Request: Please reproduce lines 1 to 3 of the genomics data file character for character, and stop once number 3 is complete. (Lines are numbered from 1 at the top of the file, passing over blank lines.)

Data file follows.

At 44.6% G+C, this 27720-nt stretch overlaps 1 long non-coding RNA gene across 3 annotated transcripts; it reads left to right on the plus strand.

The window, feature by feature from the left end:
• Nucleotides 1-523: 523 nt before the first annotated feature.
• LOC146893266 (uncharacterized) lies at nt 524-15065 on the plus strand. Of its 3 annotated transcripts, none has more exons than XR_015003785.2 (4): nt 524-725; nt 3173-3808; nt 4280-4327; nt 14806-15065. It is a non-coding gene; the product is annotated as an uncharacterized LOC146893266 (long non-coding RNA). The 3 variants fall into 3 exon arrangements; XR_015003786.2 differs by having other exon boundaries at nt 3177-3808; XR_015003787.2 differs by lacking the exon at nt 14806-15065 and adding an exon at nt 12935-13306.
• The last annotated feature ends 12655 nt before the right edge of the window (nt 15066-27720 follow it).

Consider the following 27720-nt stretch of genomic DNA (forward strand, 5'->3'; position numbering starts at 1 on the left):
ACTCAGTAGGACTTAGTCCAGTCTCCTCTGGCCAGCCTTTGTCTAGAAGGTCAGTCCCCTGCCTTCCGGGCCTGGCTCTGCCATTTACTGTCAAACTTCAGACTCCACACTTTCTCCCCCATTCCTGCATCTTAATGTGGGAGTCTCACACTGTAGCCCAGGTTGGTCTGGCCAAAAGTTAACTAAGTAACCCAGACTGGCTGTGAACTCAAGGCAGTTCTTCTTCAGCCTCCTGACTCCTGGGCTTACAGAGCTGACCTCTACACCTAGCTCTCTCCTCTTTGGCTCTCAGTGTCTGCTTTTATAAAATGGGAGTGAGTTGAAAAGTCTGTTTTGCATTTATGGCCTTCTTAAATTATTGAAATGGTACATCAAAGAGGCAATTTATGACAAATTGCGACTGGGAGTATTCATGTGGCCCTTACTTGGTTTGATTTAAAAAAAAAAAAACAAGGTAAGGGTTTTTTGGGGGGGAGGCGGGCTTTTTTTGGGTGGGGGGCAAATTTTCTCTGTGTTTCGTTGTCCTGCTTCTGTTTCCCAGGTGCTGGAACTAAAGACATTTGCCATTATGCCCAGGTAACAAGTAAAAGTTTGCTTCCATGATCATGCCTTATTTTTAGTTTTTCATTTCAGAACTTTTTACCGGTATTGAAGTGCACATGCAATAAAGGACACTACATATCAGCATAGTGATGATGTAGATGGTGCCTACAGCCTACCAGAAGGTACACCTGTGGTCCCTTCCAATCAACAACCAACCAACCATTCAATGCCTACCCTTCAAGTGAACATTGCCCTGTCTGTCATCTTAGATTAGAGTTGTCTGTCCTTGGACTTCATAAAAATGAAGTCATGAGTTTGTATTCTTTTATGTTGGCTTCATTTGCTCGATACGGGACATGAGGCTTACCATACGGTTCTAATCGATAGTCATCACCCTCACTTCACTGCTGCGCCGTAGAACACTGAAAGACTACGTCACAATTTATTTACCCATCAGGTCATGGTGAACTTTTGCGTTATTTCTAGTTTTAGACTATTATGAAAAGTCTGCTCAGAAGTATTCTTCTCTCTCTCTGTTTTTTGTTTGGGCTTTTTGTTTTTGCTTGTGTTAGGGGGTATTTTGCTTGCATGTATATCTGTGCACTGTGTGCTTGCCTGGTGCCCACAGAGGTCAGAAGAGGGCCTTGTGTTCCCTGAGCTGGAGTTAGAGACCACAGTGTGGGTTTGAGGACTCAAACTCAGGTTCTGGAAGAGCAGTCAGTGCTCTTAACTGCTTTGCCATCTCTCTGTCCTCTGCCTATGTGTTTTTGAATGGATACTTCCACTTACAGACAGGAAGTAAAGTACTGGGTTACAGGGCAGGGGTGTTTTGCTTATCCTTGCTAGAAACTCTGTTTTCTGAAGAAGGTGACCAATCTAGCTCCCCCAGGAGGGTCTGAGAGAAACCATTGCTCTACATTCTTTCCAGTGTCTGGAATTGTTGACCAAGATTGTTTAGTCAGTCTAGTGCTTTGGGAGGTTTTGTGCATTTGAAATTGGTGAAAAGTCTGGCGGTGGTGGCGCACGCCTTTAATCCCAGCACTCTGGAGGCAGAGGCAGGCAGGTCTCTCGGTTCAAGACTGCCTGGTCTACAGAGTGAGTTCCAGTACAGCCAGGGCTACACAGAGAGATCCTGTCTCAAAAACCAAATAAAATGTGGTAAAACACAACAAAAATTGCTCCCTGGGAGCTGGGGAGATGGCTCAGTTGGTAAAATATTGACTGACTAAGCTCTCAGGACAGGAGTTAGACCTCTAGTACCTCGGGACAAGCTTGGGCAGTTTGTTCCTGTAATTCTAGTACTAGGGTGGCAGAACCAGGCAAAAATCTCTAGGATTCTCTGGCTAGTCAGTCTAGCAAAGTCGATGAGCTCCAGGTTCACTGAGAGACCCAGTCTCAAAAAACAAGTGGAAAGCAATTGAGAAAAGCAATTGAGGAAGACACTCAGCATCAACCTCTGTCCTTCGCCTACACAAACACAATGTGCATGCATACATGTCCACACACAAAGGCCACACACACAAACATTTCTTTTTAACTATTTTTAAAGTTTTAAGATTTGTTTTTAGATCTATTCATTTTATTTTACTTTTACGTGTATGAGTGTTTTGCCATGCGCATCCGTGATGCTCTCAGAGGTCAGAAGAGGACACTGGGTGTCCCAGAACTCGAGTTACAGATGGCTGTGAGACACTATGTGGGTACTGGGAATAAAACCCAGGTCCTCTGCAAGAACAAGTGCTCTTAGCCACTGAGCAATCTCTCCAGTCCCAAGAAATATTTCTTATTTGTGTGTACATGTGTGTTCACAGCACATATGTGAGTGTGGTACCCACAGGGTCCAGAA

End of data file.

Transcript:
At 44.6% G+C, this 27720-nt stretch overlaps 1 long non-coding RNA gene across 3 annotated transcripts; it reads left to right on the plus strand.

The window, feature by feature from the left end:
• Nucleotides 1-523: 523 nt before the first annotated feature.